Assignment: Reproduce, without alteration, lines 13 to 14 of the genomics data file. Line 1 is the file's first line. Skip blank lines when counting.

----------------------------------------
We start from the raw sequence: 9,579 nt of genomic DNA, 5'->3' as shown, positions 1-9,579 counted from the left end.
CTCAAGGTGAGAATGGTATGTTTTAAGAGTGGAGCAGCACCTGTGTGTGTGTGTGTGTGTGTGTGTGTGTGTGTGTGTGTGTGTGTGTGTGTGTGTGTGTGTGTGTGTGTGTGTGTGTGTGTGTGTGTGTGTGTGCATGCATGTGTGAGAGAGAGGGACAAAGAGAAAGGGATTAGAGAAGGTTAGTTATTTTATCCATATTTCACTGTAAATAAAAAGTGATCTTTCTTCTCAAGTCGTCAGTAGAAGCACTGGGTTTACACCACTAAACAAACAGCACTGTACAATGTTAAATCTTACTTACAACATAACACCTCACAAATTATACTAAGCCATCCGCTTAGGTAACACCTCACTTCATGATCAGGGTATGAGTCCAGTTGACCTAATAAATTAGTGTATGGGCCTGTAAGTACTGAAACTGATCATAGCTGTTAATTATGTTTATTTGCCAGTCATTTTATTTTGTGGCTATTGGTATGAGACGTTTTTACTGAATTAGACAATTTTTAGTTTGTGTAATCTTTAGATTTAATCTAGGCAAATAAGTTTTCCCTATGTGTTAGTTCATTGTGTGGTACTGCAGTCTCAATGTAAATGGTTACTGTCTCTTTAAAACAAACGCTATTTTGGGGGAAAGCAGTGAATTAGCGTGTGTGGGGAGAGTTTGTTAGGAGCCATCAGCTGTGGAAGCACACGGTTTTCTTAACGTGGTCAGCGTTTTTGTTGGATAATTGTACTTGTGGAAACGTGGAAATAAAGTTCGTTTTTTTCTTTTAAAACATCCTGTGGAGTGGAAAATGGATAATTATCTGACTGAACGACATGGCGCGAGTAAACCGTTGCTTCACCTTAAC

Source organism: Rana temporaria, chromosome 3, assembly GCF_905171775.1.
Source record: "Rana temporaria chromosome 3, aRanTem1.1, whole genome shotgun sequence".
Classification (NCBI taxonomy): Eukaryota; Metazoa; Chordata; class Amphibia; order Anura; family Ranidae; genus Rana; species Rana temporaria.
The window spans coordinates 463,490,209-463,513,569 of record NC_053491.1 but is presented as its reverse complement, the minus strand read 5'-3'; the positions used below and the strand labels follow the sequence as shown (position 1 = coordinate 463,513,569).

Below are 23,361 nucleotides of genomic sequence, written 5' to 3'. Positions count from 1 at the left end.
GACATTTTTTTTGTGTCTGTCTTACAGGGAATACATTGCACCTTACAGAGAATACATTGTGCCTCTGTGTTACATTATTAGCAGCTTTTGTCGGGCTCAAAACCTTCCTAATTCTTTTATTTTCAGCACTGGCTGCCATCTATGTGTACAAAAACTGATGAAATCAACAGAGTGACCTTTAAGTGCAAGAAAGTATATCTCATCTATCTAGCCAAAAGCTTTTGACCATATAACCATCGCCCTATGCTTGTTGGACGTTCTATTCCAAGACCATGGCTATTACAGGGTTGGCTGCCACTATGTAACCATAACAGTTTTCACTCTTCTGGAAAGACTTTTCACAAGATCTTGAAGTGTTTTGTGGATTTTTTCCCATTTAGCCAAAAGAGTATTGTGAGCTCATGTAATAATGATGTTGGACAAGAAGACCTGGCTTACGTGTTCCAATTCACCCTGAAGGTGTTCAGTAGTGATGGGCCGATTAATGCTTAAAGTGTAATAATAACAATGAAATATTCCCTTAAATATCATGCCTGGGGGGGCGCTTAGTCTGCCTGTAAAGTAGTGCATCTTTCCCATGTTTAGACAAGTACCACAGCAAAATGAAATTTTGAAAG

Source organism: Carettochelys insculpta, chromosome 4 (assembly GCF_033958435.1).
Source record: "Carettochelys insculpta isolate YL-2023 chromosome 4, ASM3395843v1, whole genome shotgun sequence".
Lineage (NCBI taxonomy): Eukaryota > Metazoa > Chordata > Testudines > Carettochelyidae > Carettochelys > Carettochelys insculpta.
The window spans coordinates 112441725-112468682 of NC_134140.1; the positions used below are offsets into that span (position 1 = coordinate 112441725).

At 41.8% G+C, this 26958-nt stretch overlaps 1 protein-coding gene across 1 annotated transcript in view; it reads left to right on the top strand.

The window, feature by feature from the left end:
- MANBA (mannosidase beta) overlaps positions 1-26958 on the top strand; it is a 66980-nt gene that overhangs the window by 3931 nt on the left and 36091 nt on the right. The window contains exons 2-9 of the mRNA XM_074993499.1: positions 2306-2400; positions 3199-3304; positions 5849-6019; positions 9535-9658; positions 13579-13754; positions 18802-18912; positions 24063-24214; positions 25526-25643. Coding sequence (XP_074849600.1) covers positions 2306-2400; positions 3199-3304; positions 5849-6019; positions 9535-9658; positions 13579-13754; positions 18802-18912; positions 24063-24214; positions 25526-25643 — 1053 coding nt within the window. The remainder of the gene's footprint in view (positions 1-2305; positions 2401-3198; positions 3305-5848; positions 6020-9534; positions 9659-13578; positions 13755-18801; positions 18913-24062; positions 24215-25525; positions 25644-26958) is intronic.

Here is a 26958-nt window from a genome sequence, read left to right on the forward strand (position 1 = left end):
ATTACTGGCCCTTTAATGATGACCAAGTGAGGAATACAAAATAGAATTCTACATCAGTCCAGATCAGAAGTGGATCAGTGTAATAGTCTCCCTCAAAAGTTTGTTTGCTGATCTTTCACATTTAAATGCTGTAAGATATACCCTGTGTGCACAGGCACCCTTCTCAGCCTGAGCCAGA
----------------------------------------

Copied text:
At 41.8% G+C, this 26958-nt stretch overlaps 1 protein-coding gene across 1 annotated transcript in view; it reads left to right on the top strand.

The window, feature by feature from the left end: